Ten-year-old Mphatso lives in Nkalemera Village in Malawi. Intelligent and jovial, Mphatso ranks third in a class of 109 students. That’s despite illness keeping him from sitting for three papers.
“Mphatso has demonstrated his love for education since he was very young,” says his mother, Marietta.
But Mphatso has a big barrier toward getting his education in his community: He cannot walk. But he didn’t let that deter him from seeking opportunities for attending school.
“Two years ago, he forced me to enroll him at Ntasaka Early Childhood Development Centre since he was just staying at home. I found it very challenging because at that time he had no wheelchair to support his movements,” says Marietta. This meant she had to carry him to and from school.
A boy’s belief in education
Marietta had carried Mphatso on her back since he was born. But as he grew, he started to become a burden to her and the family. So at first, Marietta told him he couldn’t go to school.
The family can’t afford to purchase a wheelchair. They have three other sons, and they depend on their father’s seasonal farming for survival. There’s no leftover money for such a big investment.
“I was afraid of the task of carrying him daily to and from school, and I was afraid that his friends there would be laughing at him because of his disability. But,” Marietta says, “he insisted, so I started carrying him to school.”
Marietta carried Mphatso for the entire academic year. Within a year, he’d progressed so well that he advanced to the community’s primary school.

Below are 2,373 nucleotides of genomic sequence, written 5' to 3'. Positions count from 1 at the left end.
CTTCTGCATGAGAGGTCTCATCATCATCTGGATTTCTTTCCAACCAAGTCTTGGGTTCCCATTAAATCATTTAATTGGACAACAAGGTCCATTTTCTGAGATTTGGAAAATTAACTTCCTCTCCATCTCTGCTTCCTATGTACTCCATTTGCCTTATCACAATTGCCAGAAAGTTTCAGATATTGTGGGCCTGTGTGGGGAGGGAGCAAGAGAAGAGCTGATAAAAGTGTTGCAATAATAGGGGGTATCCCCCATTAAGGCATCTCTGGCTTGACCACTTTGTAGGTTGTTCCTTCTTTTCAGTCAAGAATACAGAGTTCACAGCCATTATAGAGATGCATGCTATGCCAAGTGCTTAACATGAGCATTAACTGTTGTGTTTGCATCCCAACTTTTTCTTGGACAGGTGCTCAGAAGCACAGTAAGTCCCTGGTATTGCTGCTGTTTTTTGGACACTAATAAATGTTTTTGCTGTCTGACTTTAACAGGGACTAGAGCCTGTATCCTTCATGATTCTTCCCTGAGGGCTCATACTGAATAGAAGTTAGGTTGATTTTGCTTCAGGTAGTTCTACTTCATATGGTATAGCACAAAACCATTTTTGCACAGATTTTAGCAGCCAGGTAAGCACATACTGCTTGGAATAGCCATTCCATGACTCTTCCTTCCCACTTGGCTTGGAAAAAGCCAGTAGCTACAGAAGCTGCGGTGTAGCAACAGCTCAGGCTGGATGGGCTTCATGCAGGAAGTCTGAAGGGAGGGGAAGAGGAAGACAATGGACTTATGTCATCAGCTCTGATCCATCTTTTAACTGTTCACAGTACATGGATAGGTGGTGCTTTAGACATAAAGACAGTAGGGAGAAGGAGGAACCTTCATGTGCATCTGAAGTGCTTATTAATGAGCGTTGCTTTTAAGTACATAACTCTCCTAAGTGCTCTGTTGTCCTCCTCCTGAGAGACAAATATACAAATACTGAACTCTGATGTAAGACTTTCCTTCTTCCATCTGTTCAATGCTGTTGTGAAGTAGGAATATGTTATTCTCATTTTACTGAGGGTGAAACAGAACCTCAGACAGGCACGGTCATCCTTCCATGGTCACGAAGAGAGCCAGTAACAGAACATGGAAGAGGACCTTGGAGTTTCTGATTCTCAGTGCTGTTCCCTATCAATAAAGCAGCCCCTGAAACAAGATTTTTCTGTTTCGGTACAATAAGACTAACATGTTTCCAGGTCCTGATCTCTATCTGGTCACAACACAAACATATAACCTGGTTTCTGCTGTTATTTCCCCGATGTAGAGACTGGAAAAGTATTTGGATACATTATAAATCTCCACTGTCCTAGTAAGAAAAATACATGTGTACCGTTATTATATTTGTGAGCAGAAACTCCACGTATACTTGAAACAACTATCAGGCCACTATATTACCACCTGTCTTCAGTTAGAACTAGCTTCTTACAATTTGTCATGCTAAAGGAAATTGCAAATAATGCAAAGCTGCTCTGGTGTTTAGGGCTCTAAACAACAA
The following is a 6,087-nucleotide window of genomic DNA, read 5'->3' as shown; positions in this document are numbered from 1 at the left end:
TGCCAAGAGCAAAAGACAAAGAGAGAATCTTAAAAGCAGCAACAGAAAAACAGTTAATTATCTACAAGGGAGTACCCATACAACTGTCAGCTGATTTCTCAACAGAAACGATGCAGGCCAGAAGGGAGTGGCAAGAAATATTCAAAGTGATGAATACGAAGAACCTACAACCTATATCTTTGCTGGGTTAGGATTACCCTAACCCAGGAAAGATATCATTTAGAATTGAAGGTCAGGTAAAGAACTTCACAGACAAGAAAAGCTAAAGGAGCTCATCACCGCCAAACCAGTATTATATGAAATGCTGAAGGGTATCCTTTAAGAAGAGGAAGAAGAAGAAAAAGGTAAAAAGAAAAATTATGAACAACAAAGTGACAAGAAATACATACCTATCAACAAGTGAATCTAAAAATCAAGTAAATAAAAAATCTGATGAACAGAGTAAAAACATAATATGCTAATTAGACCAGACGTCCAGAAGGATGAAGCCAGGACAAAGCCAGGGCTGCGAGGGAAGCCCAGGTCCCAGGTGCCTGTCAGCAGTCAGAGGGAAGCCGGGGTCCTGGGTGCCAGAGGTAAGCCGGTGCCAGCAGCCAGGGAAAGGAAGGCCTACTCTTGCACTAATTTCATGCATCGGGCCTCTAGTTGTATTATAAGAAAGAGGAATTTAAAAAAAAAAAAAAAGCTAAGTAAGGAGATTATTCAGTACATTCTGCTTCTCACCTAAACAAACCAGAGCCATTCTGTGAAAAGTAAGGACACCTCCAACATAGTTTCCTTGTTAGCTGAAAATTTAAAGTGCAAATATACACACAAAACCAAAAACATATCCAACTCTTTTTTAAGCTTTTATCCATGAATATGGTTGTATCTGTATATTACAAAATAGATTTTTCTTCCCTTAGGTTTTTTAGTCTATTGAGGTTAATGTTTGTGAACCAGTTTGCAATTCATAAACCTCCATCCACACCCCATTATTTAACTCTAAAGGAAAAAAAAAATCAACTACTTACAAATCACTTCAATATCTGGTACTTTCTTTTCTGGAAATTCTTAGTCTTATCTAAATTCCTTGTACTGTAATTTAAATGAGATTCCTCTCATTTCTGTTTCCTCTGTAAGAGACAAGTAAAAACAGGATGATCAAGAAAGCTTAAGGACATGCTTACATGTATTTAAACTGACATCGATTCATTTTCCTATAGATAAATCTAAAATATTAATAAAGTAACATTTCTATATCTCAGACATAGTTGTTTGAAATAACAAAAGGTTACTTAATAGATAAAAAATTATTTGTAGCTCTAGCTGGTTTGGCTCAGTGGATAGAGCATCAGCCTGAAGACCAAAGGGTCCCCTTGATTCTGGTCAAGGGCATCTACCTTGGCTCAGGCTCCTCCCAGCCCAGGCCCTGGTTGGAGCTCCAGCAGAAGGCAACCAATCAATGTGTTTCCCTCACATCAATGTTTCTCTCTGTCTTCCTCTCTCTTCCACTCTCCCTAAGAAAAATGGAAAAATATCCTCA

This education offers him a chance of seeing his dreams come true. Mphatso even dreams of becoming the president of the Republic of Malawi.
Lifting a burden from mother and son
In May 2019, World Vision — through Malawi Against Polio — identified children in Mphatso’s village to receive wheelchairs, and he was one of the recipients.
Marietta says that before World Vision provided her family with the wheelchair, they faced a lot of challenges in supporting Mphatso’s education and health.
“We would leave him alone at home when the whole family had gone to the farm. This also made him feel isolated and not part of the family. He wasn’t looking very happy as he does these days,” she says. “He had no friends to play with as he was always locked up in the house.”
The wheelchair’s arrival transformed Mphatso’s life as well as that of the entire family.
“The wheelchair has made Mphatso to feel as a member of the family,” says Marietta. “When we go to the farm, we go with him and leave him on his wheelchair so that he can see what is happening.”
And now Marietta no longer needs to carry Mphatso to school. Instead, his friends push him there and bring him home. Now he can spend time playing with friends because he’s not at home alone, shut up in the house.
Marietta thanks World Vision for the wheelchair as it helps her child’s dreams become reality.
“The wheelchair ensures that Mphatso does not miss class. He always wakes up early to get prepared for school. Even if he gets sick, we just push the wheelchair to the hospital without carrying him. All this has made him to be a healthy boy so that he can focus on his goals. The future looks bright,” says Marietta.
And that bright future just might include one day being president of Malawi.